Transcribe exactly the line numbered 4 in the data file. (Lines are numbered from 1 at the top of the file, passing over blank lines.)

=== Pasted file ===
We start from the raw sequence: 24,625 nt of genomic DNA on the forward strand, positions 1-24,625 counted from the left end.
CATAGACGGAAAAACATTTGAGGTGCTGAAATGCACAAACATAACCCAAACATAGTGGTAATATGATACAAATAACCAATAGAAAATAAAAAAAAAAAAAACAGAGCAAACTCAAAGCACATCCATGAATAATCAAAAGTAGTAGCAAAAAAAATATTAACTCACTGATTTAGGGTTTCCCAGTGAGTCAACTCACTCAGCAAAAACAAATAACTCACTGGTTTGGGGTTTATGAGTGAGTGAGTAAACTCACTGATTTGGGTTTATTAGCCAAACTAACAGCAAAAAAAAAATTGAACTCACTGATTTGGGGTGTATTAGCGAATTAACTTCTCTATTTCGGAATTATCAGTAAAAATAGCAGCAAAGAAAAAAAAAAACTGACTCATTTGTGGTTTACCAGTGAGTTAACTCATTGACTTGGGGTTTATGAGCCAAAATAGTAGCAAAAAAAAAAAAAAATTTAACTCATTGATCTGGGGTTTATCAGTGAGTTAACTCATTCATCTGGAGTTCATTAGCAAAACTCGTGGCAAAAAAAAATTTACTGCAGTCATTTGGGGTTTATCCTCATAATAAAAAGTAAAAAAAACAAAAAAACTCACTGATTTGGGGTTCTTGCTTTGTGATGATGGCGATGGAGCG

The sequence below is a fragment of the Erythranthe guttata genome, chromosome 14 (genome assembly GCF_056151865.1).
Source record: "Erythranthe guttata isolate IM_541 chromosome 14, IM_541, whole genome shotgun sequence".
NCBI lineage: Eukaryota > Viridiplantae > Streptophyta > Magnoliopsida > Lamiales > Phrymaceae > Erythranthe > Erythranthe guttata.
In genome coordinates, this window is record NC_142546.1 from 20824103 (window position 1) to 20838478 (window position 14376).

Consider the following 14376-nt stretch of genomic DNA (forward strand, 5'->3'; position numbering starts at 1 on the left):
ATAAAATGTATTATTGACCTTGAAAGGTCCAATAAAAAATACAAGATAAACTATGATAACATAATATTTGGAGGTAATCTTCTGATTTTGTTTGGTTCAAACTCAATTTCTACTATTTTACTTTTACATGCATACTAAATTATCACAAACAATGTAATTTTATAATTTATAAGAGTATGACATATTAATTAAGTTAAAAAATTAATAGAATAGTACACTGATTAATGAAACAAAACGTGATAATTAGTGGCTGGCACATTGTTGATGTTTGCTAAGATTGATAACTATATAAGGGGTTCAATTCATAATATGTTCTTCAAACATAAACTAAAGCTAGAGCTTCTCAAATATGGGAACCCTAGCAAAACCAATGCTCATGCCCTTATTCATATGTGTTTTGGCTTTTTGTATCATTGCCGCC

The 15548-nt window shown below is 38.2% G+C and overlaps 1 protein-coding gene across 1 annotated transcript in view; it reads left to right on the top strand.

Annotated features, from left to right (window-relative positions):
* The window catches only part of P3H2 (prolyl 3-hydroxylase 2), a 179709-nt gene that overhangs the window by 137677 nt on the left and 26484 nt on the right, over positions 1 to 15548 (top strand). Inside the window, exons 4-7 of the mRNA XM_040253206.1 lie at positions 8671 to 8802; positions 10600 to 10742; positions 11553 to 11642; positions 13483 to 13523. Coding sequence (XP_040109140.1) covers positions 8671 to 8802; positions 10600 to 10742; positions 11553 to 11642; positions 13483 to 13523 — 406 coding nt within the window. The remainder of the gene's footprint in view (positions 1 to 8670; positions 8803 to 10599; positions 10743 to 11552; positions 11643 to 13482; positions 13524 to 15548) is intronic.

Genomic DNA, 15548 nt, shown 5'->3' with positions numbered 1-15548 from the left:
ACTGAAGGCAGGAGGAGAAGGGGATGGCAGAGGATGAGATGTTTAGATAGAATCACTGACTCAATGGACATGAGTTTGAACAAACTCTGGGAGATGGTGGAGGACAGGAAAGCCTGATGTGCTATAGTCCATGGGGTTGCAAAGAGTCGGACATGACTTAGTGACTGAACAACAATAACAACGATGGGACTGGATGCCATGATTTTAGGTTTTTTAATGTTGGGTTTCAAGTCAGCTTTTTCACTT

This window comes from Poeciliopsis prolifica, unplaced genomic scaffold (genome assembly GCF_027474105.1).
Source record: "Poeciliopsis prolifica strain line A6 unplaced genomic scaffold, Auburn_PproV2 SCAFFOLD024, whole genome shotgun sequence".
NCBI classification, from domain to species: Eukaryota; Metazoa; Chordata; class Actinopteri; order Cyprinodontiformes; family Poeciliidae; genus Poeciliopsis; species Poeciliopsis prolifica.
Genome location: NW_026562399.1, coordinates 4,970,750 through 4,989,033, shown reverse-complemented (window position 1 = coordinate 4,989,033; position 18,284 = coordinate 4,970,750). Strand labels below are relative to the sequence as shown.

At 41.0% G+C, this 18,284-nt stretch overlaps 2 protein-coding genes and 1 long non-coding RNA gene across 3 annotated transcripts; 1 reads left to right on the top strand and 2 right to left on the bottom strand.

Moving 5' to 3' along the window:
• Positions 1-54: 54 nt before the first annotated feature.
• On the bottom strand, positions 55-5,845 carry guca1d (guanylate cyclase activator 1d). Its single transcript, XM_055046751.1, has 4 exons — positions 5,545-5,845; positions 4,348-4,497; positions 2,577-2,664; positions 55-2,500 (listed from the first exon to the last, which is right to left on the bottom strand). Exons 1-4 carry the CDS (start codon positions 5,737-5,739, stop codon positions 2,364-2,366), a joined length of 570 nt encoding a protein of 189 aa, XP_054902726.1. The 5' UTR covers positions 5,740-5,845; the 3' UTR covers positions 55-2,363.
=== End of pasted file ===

Source record: "Erythranthe guttata isolate IM_541 chromosome 14, IM_541, whole genome shotgun sequence".